Systemic change and and what it means to retailing and wholesaling: Part one

I didn’t spend my week in stores, but on the phone to retailers, distributors, sales agents and brand owners taking the temperature of business in and around retail.

It was a mixed bag of results across the canvas of Australian businesses that feed our shopping needs and wants, which is too long to share in one 500-word blog. So this is part one.

At a retailer dinner that I recently spoke at with my MD Australia, Polly Yule, I used the phrase “systemic change” to describe what is happening across Australian retail and wholesale trade.

Peter Senge defines systemic change in his education sector book, The Fifth Discipline, as “change that occurs in all aspects and levels of the educational process and that affects all of the people included in this process – students, teachers, parents, administrators, and community members.”

“It is a dynamic process that requires constant communication and evaluation and impacts curricula, instruction, assessment, and professional development.”

In the shopping world, systemic change is fundamental change that affects all stakeholders in the sector: from factories and brand owners offshore; through sales, marketing and distribution in country; to buying offices, transferring goods onto the shop floor and into the baskets and hands of shoppers.

It is a dynamic process that is fed by omni-channel communication, fast-paced structural change and transparent pricing. In Australia, we are going through systemic change in retailing and wholesaling that has been two decades in the making.

Regardless of where we work, we are all shoppers and the price of virtually everything we buy in Australia has been in decline for almost three years. Our cost of living has been falling. It needed to because the global slowdown, problems in Europe, and global transparency in brand pricing has delivered very few, if any, salary increases in the business sector.

This has led to a lower tax take by government and reduced salary increases in our public and government sectors too. The not-for-profit sector, referred to by Geoff Morgan as “the third sector”, is sandwiched between business and public service, so it has felt the same pressures.

This has made us all more frugal and retailers have reacted by not accepting price increases, by growing retail-own brands, and directly importing products where better prices can be secured. In fact, price decreases are the order of the day. And when prices stall or decrease, manufacturers and retailers alike are left with only two options, which are usually in tandem: true volume growth through innovation or productivity through focusing on the core of the business.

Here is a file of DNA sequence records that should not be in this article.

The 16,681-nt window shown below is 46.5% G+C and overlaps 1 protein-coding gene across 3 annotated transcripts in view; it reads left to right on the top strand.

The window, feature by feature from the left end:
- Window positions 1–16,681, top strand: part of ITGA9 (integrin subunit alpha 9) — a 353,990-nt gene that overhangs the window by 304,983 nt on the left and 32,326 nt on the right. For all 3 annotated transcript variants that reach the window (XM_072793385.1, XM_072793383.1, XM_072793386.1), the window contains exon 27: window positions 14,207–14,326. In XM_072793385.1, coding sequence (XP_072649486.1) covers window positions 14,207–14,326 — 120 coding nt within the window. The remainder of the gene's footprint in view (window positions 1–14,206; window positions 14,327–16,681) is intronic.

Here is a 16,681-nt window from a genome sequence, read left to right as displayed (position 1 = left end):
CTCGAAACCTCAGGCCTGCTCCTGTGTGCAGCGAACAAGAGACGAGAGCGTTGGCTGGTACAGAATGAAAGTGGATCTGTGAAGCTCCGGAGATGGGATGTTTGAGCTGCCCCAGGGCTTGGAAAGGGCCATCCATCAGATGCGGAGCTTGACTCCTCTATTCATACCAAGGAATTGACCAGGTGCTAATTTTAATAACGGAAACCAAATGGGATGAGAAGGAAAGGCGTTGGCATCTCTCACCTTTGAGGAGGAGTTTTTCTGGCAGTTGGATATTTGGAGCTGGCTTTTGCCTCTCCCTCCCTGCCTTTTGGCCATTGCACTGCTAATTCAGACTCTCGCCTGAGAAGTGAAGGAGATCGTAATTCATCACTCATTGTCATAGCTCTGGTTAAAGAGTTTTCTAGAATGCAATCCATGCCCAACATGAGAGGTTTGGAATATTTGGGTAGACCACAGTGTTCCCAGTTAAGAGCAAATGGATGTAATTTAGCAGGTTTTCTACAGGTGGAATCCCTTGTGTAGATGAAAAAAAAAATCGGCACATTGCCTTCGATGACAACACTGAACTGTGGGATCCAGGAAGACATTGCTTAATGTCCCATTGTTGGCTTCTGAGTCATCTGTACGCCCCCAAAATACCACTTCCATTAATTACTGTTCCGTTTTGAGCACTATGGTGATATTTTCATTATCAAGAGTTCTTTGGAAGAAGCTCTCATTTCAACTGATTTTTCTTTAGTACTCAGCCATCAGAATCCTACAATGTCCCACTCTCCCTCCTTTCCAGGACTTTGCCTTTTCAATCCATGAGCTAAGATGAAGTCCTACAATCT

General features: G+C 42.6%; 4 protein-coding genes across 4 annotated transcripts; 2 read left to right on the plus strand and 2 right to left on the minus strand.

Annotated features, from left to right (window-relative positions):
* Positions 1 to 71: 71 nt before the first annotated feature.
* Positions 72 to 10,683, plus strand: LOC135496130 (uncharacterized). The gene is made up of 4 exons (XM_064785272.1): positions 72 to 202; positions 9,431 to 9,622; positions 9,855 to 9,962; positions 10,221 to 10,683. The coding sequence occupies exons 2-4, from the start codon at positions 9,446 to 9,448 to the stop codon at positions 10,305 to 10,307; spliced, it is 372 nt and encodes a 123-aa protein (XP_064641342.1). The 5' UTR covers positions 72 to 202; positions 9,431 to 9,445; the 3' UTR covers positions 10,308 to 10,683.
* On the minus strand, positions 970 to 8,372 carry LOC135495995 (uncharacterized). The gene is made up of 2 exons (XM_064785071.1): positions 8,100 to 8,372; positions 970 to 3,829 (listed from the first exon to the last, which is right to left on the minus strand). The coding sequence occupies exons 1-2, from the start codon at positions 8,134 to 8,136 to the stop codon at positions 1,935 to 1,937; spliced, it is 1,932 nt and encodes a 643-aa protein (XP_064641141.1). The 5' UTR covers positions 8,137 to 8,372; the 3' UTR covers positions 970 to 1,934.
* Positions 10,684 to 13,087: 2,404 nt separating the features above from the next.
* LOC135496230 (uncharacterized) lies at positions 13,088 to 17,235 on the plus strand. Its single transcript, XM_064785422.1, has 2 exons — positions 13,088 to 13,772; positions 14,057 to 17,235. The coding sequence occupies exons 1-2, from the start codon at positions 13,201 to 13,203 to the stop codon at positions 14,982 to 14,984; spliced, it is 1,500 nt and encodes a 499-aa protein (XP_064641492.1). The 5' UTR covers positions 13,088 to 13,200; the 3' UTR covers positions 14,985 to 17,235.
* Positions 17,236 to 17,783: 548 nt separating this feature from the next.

Whilst this is going on in retail, all major international manufacturers are quietly bringing their cost base in line with the new reality of lower global pricing and sourcing.

To be clear, the number of middle and senior staff being employed by the largest consumer packaged goods brands is in decline as Australia comes into line with the wholesale structures evident in the rest of the OECD. That is, a higher proportion of distributors, direct import, and a lower proportion of directly owned and operated subsidiaries.

In New Zealand, 80% of items purchased in a store are imported and sold by a distributor, not by a trading subsidiary. In the UK and most of the EU it’s around 50%, though up to 80% on the Iberian Peninsula. In the US, it’s about 50%, however, 80% of the retail environment is managed and serviced by distributors and brokers. In Australia, we have been unique as almost 70% of items bought at retail prices are sold via the trading subsidiary of a brand owner. This has been changing for the past 18 months.

This is not a bad thing, as many of those jobs are naturally being absorbed by employees beginning a second career in the distribution trade as opposed to the brand owners’ subsidiaries. Knowledge, ability, and experience are needed to grow brands, irrespective of where in the supply chain we work.

It’s just one of the systemic changes we are managing as our economy begins to look more like the rest of the world.

As CEO of CROSSMARK, Kevin Moore looks at the world of retailing from grocery to pharmacy, bottle shops to car dealers, corner store to department stores. In this insightful blog, Kevin covers retail news, ideas, companies and emerging opportunities in Australia and across the world. His international career in sales and marketing has seen him responsible for businesses in over 40 countries, which has earned him grey hair and a wealth of expertise in international retailers and brands.

CROSSMARK Asia Pacific is Australasia’s largest provider of retail marketing services, consulting to and servicing some of Australasia’s biggest retailers and manufacturers.

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